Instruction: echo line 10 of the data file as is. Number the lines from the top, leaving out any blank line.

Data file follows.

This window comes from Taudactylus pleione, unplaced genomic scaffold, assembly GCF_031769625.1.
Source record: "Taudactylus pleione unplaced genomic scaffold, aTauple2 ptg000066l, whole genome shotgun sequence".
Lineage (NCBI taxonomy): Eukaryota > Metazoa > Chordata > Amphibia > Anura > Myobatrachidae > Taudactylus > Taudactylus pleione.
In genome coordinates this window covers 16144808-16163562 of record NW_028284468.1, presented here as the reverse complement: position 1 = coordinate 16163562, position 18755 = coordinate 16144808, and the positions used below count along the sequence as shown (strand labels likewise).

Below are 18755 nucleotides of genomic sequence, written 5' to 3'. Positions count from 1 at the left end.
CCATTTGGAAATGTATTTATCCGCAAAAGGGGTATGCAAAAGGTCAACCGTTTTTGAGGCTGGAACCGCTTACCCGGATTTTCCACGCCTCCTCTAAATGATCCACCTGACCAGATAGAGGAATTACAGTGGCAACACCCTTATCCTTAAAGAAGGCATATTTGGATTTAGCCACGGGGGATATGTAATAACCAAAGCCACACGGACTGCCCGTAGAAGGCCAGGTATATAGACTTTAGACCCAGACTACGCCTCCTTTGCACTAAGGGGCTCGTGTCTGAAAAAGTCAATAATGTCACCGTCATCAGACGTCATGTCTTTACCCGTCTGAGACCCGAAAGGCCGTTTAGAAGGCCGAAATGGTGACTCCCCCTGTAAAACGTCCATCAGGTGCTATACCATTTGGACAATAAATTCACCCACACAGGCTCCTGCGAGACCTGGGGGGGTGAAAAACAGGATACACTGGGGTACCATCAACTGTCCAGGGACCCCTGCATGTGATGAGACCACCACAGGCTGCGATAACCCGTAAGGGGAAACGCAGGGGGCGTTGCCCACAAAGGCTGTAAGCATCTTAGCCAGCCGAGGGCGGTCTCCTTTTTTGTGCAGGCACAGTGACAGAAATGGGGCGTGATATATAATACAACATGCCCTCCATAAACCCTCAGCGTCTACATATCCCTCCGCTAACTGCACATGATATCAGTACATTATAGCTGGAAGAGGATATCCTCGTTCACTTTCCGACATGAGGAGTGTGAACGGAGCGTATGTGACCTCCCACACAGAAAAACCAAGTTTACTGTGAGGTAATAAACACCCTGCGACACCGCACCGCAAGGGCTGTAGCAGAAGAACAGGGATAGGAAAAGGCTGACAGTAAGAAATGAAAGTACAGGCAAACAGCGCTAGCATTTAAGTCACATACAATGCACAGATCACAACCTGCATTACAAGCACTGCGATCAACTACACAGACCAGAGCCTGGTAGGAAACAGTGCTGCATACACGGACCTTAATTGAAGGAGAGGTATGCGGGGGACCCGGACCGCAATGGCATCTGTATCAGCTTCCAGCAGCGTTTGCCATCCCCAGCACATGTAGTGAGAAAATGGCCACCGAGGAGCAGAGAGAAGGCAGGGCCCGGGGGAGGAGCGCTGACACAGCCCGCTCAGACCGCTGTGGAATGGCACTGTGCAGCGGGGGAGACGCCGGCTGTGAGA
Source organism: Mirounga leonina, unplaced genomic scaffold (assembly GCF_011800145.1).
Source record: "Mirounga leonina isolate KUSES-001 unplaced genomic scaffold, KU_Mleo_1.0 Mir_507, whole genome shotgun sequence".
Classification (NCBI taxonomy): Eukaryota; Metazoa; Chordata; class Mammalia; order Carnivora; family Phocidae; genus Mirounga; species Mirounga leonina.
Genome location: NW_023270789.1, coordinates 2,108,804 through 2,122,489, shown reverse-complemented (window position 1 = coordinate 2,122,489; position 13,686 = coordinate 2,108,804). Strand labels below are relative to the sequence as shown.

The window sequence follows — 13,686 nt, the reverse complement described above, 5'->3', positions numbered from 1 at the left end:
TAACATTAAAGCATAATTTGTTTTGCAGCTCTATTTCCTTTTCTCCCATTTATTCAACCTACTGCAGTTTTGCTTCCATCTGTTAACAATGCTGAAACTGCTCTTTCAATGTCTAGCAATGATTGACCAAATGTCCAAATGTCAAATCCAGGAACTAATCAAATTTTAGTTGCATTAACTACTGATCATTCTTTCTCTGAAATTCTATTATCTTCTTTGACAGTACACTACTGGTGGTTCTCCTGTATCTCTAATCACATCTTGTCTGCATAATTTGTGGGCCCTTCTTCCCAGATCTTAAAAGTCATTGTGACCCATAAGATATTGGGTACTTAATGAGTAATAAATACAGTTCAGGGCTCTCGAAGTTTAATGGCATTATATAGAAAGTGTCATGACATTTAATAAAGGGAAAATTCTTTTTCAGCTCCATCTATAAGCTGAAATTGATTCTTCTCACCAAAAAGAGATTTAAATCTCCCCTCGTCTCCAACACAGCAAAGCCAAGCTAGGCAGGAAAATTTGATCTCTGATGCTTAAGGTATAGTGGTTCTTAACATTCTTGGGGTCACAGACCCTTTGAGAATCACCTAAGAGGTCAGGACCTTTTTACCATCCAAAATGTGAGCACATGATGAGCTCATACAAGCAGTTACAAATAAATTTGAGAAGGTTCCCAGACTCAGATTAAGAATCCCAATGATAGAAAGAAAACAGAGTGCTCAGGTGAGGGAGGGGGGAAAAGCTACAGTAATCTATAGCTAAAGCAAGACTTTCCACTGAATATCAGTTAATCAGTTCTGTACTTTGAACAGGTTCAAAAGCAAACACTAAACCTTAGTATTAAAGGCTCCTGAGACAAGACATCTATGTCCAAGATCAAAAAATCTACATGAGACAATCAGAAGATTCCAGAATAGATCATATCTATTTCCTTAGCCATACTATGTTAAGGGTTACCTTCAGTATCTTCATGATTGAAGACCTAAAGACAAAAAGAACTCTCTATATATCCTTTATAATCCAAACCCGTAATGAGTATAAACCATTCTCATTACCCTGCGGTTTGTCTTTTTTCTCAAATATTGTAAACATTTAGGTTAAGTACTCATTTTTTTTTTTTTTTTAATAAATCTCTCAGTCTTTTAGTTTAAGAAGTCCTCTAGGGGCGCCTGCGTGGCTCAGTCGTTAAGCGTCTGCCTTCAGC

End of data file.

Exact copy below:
Genome location: NW_023270789.1, coordinates 2,108,804 through 2,122,489, shown reverse-complemented (window position 1 = coordinate 2,122,489; position 13,686 = coordinate 2,108,804). Strand labels below are relative to the sequence as shown.